Infrastructure 2012: Spotlight on Leadership focuses on infrastructure leadership in the new economy. The report includes case studies documenting strategies employed by innovative metropolitan regions across the country to fund infrastructure and transit investments in an era of tight budgets. Infrastructure leaders are using new technology, pricing, regional cooperation, and new models of public/private cooperation to move infrastructure projects forward.
Infrastructure 2011: A Strategic Priority highlights infrastructure activity across six continents, with a special focus on major US metropolitan markets and the impacts of natural disasters abroad. The Infrastructure Report emphasizes the challenge faced by many urban areas trying to provide adequate transportation and other infrastructure services for their residents, workers and businesses. The report identifies the most promising solution to the nation’s infrastructure shortfalls as the expansion of public-private partnerships.
Infrastructure 2010: Investment Imperative warns that further delay in US infrastructure development risks impeding sustained economic recovery and means losing additional ground to countries in Asia and the EU. The report affirms that despite coping with recessionary fallout, national governments can front-load stimulus spending on national and regional infrastructure initiatives already underway—expanding high speed rail networks, and expediting energy and water projects. The report also identifies water availability and quality as an immediate priority.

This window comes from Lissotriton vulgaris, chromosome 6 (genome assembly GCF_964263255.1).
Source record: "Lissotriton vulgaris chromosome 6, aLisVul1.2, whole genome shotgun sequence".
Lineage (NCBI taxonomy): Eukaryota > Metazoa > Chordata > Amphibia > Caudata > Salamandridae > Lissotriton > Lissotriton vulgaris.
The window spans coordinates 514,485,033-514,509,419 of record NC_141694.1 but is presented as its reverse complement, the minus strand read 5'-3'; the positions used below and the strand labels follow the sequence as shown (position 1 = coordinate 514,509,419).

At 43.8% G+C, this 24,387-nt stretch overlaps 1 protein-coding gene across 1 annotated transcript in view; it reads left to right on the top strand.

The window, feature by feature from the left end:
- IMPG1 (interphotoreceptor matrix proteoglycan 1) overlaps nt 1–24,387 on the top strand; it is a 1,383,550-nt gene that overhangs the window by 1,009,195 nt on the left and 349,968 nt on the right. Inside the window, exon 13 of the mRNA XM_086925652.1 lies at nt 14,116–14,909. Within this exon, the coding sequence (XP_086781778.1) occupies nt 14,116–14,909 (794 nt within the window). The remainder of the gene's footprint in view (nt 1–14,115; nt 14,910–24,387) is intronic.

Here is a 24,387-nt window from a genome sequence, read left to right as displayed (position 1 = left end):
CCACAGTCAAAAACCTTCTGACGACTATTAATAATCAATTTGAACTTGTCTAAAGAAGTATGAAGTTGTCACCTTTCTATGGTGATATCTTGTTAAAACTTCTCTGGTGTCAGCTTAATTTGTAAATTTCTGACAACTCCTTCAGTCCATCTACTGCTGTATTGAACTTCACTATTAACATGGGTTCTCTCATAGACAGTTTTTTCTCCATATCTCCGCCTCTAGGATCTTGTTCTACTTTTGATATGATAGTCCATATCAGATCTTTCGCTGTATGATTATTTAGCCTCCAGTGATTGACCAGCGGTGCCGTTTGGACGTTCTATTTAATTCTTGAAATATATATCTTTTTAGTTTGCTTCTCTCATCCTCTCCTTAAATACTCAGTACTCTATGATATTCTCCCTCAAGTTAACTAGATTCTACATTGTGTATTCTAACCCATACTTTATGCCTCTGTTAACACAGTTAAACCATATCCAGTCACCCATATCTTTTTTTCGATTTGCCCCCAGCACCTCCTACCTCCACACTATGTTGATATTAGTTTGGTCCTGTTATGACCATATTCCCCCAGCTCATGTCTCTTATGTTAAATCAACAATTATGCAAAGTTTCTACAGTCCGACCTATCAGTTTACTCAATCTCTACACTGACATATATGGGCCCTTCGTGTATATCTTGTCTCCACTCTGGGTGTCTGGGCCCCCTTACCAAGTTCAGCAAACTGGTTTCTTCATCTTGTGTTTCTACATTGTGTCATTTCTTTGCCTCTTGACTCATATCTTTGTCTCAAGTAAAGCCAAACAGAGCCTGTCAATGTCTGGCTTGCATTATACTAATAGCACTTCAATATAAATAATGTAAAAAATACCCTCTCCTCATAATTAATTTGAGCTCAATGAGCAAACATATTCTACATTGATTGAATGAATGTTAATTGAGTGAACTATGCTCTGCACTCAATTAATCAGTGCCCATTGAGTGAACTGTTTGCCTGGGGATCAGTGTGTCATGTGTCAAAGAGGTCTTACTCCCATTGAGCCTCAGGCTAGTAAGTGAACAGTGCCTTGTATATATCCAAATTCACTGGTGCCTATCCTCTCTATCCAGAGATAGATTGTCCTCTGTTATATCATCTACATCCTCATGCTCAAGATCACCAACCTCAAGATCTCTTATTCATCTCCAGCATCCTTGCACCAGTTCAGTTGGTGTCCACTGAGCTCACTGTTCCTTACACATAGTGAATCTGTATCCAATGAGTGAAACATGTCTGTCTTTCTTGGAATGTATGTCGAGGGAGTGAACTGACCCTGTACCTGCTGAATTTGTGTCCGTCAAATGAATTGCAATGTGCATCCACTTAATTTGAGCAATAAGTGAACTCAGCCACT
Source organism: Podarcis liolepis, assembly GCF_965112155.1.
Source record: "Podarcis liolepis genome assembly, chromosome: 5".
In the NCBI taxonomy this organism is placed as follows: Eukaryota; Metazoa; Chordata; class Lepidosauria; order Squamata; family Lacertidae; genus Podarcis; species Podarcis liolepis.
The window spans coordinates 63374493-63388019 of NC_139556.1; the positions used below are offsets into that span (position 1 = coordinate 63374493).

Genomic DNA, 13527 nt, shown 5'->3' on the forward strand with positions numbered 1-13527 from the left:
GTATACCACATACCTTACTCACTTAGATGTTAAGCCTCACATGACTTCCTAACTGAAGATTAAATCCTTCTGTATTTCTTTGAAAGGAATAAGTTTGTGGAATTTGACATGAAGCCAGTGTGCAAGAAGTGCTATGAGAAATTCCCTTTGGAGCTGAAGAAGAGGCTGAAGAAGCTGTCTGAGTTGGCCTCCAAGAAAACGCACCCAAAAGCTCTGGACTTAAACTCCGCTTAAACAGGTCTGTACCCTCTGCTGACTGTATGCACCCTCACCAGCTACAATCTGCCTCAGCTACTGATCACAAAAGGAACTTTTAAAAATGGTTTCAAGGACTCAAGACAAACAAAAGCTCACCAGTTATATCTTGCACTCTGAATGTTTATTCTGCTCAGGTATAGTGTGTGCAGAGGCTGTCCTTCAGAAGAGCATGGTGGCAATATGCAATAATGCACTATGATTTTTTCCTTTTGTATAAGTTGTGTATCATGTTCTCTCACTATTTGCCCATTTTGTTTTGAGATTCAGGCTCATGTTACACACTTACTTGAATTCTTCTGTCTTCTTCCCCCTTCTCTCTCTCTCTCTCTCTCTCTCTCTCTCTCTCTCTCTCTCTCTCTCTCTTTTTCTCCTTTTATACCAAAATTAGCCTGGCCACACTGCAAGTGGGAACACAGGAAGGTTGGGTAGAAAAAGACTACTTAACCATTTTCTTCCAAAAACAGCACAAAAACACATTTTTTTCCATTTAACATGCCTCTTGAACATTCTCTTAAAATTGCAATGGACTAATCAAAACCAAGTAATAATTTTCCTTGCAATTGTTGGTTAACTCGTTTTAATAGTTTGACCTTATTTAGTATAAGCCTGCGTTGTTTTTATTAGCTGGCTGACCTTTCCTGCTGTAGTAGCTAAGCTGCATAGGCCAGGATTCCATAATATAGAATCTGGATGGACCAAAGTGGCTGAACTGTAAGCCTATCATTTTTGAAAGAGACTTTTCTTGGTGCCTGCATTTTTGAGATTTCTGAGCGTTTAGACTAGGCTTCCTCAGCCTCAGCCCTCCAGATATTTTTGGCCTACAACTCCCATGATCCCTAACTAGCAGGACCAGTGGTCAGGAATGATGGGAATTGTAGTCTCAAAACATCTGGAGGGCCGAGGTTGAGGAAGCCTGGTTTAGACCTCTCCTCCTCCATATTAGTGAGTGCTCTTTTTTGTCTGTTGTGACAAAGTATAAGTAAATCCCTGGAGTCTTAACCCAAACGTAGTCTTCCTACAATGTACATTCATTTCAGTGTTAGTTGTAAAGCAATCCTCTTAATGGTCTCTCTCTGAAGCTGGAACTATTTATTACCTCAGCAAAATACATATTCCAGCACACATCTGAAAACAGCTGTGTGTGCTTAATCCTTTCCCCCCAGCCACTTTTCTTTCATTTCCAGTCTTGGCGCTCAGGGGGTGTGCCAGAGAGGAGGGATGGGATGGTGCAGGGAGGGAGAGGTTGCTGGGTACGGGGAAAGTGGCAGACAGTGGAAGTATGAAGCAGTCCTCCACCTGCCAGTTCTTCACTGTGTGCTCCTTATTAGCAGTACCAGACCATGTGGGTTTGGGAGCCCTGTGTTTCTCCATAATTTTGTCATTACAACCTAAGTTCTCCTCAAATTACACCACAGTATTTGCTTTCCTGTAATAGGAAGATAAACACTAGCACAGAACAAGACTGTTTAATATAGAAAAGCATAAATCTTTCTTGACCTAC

Infrastructure 2009: Pivot Point expresses the concern that short-term stimulus funding for various road, transit, rail, and water projects offers no substitute for a concerted long-range US effort to maintain national prosperity in a rapidly evolving and more competitive global marketplace. The report therefore recommends a total revamping of how the US plans, funds, and implements infrastructure programs, laying out four guidelines to lead the U.S. in a new direction: set a national strategy, plan holistically, revamp government, and change funding approaches.
Infrastructure 2008: A Competitive Advantage provides a snapshot of current and planned infrastructure investment in a variety of categories across the globe, with an in-depth look at the United States, China, Japan, India and Europe. The second annual report also touches on the infrastructure needs in several of the nation’s largest metropolitan areas, highlighting the consequences of inadequate federal policy and guidelines that have resulted in “a mish-mash of disconnected regional infrastructure management approaches.”
Infrastructure 2007: A Global Perspective, the first ULI/Ernst & Young infrastructure report, and discusses the evolving infrastructure market, including private and combination public-private systems for funding, construction, and operations and management. The report calls for long-term solutions that rethink land planning models so they are less auto-dependent and offer plenty of options for getting from one place to another.